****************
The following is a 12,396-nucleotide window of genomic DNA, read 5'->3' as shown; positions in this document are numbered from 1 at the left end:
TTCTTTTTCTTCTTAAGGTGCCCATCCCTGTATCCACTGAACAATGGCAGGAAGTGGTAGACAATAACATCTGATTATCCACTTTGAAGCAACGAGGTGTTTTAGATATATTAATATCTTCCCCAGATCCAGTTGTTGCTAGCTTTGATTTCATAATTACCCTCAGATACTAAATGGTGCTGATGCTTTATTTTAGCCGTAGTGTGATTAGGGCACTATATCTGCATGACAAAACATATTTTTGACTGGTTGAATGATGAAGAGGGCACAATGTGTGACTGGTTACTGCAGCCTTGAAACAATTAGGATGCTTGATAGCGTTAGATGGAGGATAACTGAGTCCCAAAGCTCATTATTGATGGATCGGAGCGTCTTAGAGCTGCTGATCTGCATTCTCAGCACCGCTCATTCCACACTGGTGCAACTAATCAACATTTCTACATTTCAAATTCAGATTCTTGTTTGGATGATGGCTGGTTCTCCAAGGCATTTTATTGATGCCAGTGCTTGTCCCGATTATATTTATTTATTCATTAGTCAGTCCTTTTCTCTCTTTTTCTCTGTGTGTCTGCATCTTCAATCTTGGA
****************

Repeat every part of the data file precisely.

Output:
The following is a 12,396-nucleotide window of genomic DNA, read 5'->3' as shown; positions in this document are numbered from 1 at the left end:
TTCTTTTTCTTCTTAAGGTGCCCATCCCTGTATCCACTGAACAATGGCAGGAAGTGGTAGACAATAACATCTGATTATCCACTTTGAAGCAACGAGGTGTTTTAGATATATTAATATCTTCCCCAGATCCAGTTGTTGCTAGCTTTGATTTCATAATTACCCTCAGATACTAAATGGTGCTGATGCTTTATTTTAGCCGTAGTGTGATTAGGGCACTATATCTGCATGACAAAACATATTTTTGACTGGTTGAATGATGAAGAGGGCACAATGTGTGACTGGTTACTGCAGCCTTGAAACAATTAGGATGCTTGATAGCGTTAGATGGAGGATAACTGAGTCCCAAAGCTCATTATTGATGGATCGGAGCGTCTTAGAGCTGCTGATCTGCATTCTCAGCACCGCTCATTCCACACTGGTGCAACTAATCAACATTTCTACATTTCAAATTCAGATTCTTGTTTGGATGATGGCTGGTTCTCCAAGGCATTTTATTGATGCCAGTGCTTGTCCCGATTATATTTATTTATTCATTAGTCAGTCCTTTTCTCTCTTTTTCTCTGTGTGTCTGCATCTTCAATCTTGGA